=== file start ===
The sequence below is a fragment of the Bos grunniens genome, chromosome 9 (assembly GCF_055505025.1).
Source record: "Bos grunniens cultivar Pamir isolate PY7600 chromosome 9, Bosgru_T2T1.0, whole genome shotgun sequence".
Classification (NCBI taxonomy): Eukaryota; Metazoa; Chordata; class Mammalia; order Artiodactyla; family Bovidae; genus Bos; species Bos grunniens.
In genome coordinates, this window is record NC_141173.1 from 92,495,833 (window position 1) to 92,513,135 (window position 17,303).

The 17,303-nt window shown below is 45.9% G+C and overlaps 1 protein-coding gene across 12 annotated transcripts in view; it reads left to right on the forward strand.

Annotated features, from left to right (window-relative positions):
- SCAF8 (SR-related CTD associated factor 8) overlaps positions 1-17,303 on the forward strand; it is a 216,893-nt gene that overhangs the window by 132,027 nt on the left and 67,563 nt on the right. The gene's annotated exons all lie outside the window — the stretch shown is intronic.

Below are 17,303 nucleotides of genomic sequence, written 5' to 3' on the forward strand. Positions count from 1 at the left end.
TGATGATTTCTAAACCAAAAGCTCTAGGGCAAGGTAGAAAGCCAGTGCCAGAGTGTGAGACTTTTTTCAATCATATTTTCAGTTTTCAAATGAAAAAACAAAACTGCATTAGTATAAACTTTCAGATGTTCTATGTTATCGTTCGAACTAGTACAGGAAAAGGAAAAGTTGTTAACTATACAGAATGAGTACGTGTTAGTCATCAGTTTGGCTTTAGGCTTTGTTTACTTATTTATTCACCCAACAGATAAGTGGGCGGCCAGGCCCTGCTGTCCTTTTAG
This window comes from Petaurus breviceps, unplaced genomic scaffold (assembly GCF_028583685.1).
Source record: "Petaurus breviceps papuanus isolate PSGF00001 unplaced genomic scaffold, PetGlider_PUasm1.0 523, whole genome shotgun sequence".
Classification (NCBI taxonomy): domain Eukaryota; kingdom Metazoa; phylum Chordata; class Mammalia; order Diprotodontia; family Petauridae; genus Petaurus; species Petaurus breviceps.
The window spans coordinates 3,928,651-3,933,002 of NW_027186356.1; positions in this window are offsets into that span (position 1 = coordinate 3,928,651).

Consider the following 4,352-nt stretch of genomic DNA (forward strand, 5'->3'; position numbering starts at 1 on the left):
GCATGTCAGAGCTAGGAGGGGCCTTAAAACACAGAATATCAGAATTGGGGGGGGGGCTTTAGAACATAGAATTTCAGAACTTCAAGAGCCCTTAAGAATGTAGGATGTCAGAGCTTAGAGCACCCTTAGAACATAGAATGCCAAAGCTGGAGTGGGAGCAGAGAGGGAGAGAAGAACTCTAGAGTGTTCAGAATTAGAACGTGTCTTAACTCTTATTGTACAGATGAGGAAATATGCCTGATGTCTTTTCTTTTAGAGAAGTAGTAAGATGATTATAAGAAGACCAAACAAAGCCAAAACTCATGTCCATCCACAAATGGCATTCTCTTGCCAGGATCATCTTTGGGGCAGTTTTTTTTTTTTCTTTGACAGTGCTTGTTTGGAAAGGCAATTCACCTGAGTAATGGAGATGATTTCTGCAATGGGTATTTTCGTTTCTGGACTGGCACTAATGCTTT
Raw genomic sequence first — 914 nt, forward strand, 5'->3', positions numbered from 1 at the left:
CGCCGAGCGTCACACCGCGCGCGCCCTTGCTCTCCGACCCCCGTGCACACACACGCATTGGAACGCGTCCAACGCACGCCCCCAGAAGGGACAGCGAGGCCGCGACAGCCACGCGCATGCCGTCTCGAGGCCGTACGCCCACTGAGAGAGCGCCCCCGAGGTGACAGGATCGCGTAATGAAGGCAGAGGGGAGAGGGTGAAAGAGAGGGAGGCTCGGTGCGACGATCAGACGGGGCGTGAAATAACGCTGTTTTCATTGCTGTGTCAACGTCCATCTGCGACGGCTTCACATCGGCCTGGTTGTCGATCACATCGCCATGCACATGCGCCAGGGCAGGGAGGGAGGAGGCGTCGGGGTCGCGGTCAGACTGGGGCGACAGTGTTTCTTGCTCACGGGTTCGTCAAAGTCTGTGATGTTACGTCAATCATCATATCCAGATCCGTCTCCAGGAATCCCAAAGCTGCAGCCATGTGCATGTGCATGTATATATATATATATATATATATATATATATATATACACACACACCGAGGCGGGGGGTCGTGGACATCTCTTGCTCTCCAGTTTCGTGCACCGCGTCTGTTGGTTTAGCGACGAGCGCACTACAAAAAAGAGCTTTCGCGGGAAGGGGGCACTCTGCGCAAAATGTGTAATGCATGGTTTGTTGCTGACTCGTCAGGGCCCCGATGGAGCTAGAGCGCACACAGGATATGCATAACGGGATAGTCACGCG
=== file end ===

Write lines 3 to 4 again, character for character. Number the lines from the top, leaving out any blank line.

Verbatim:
Classification (NCBI taxonomy): Eukaryota; Metazoa; Chordata; class Mammalia; order Artiodactyla; family Bovidae; genus Bos; species Bos grunniens.
In genome coordinates, this window is record NC_141173.1 from 92,495,833 (window position 1) to 92,513,135 (window position 17,303).